Yesterday was one on those perfect winter days in the White Mountains when it all came together – good friends, clear blue sky, gorgeous views, and a great climb.
Our destination was Mt Nancy (3926′), a New England Hundred Highest Peak, which is climbed via a very steep and un-maintained herd path. Overlooking Norcross Pond, which is itself a climb at about 3100′, Nancy provides great views of Signal Ridge on Mt Carrigan, the Hancocks, the Bonds, Guyot, and Twins, distant Franconia Ridge, Mt Washington and all of the southern Presidentials, the Carters and Wildcats, and on and on. I think this is one of the prettiest hikes I’ve ever been on in the Whites.
I was accompanied by my friend Kaitrin, who I’ve done a few hikes with in the past, and Ryan Lynn (aka Guthook Hikes), who is a good friend that I don’t get to see often enough. When we met at the Nancy Pond Trailhead at 8:30 am, the temperature was a balmy -5 below zero, which was some cause for concern, so we decided to cut out a second peak we’d hoped to climb – Mt Bemis – and focus on Nancy instead.
The Nancy Pond Trail had a hard crust on top due to the recent unfreeze/refreeze, so we left our snowshoes behind at the cars and proceeded with light traction. The water crossings were partially open, but easily crossed from one ice covered rock to the next.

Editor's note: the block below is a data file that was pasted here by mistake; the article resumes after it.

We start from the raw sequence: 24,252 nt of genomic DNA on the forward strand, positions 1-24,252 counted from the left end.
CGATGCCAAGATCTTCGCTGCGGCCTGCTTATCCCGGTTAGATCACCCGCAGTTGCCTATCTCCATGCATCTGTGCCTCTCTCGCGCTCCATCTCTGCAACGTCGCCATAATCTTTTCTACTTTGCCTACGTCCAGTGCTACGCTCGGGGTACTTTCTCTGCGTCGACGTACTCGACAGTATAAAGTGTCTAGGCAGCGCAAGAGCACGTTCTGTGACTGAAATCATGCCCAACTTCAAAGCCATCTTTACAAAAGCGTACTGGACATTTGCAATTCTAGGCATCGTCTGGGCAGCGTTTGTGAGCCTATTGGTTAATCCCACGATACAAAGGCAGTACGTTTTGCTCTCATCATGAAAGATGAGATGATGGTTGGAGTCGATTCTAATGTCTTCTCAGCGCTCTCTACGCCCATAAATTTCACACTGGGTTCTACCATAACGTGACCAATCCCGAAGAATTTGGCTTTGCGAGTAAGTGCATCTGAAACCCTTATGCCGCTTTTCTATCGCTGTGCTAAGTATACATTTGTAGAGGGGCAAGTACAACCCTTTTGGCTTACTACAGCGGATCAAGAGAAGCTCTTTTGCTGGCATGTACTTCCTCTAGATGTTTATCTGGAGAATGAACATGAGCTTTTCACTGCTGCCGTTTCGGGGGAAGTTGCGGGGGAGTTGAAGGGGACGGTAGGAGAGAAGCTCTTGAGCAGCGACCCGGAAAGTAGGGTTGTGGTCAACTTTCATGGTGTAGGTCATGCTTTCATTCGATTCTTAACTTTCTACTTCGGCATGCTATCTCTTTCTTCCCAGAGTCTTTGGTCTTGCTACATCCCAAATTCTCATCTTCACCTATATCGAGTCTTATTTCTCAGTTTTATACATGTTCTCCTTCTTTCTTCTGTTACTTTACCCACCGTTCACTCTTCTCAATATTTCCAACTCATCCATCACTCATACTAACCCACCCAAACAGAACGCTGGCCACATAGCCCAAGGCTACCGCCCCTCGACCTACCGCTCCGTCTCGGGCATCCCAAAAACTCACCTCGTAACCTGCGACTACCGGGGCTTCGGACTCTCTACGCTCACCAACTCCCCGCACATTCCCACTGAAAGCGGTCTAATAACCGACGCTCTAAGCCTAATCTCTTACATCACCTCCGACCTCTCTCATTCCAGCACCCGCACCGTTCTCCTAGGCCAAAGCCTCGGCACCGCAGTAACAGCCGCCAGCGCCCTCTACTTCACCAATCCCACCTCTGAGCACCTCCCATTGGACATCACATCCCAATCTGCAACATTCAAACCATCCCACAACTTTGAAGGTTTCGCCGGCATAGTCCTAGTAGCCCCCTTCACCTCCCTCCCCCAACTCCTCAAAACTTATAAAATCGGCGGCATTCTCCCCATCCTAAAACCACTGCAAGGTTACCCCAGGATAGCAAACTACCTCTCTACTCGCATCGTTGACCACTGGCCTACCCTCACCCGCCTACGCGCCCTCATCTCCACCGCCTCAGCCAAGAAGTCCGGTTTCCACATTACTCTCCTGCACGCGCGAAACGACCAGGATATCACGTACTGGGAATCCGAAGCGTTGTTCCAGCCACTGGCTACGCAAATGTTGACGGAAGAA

The Nancy Pond Trail runs up an old logging road for the first 2.4 miles before climbing steeply past a huge frozen waterfall to Nancy Pond. We left the trail from here and walked out over the frozen pond, basking in the sun, while bundling up with face protection against the wind. It was a real treat to walk out in the open on the frozen pond after climbing up through the forest and a real change of pace from your typical White Mountain hike.
After traversing Nancy Pond, we got back on the trail again and continued to Norcross Pond, which is much larger in size. The herd path to the Mt Nancy Summit starts at the end of the pond, just past the sign warning hikers about Hurricane Irene damage in the area. Once on the herd path, it’s fairly easy to follow despite the snow, but it climbs very steeply to the summit. I was glad I was wearing Kahtoola K10 Crampons for the climb because it would have been murder in microspikes alone.
We hung out at the summit for a while and took in the views of Mt Washington and the Southern Presidentials, Mt Willey and Webster Cliff in Crawford Notch, and even the distant Baldfaces. I have to make this hike an annual winter ritual – it’s so worth coming back for the views!
We turned around when we started to get cold and hiked back down the herdpath, out across the ponds and back the ways we’d come in, arriving back at the cars shortly before 5 pm. I think we were all surprised and uplifted by how enjoyable this hike was and I’m looking forward to hiking with Kaitrin and Ryan again soon.
Recommended Guidebooks and Maps:
- Appalachian Mountain Club White Mountain Guide
- AMC White Mountain National Forest Map Set
- Exploring New Hampshire Map from the Wilderness Map Company
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